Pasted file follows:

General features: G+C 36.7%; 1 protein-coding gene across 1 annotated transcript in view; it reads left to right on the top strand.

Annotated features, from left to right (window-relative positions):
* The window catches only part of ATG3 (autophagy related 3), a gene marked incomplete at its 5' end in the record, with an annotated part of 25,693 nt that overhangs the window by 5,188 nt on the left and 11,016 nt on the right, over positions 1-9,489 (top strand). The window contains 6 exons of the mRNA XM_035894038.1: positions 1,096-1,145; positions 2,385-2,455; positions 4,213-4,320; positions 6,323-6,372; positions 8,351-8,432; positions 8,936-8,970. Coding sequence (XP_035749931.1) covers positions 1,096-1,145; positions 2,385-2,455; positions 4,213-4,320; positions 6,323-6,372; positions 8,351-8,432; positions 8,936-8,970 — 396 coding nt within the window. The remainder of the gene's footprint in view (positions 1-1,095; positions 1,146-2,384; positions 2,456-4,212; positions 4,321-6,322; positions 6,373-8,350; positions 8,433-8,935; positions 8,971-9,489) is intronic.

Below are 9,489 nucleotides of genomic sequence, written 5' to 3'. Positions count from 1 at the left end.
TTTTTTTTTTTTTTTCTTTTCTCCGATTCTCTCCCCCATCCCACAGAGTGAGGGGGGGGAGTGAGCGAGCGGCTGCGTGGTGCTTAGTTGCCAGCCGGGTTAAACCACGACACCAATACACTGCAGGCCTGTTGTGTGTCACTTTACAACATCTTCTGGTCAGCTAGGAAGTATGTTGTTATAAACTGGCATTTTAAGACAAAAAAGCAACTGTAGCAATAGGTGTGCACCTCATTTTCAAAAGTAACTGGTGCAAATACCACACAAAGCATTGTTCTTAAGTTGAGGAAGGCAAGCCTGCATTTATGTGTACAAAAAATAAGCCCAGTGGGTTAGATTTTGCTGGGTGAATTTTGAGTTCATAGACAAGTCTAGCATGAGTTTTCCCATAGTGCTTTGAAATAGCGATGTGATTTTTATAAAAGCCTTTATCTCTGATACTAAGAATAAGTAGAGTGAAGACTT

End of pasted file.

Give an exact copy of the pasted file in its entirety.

General features: G+C 36.7%; 1 protein-coding gene across 1 annotated transcript in view; it reads left to right on the top strand.

Annotated features, from left to right (window-relative positions):
* The window catches only part of ATG3 (autophagy related 3), a gene marked incomplete at its 5' end in the record, with an annotated part of 25,693 nt that overhangs the window by 5,188 nt on the left and 11,016 nt on the right, over positions 1-9,489 (top strand). The window contains 6 exons of the mRNA XM_035894038.1: positions 1,096-1,145; positions 2,385-2,455; positions 4,213-4,320; positions 6,323-6,372; positions 8,351-8,432; positions 8,936-8,970. Coding sequence (XP_035749931.1) covers positions 1,096-1,145; positions 2,385-2,455; positions 4,213-4,320; positions 6,323-6,372; positions 8,351-8,432; positions 8,936-8,970 — 396 coding nt within the window. The remainder of the gene's footprint in view (positions 1-1,095; positions 1,146-2,384; positions 2,456-4,212; positions 4,321-6,322; positions 6,373-8,350; positions 8,433-8,935; positions 8,971-9,489) is intronic.

Below are 9,489 nucleotides of genomic sequence, written 5' to 3'. Positions count from 1 at the left end.
TTTTTTTTTTTTTTTCTTTTCTCCGATTCTCTCCCCCATCCCACAGAGTGAGGGGGGGGAGTGAGCGAGCGGCTGCGTGGTGCTTAGTTGCCAGCCGGGTTAAACCACGACACCAATACACTGCAGGCCTGTTGTGTGTCACTTTACAACATCTTCTGGTCAGCTAGGAAGTATGTTGTTATAAACTGGCATTTTAAGACAAAAAAGCAACTGTAGCAATAGGTGTGCACCTCATTTTCAAAAGTAACTGGTGCAAATACCACACAAAGCATTGTTCTTAAGTTGAGGAAGGCAAGCCTGCATTTATGTGTACAAAAAATAAGCCCAGTGGGTTAGATTTTGCTGGGTGAATTTTGAGTTCATAGACAAGTCTAGCATGAGTTTTCCCATAGTGCTTTGAAATAGCGATGTGATTTTTATAAAAGCCTTTATCTCTGATACTAAGAATAAGTAGAGTGAAGACTT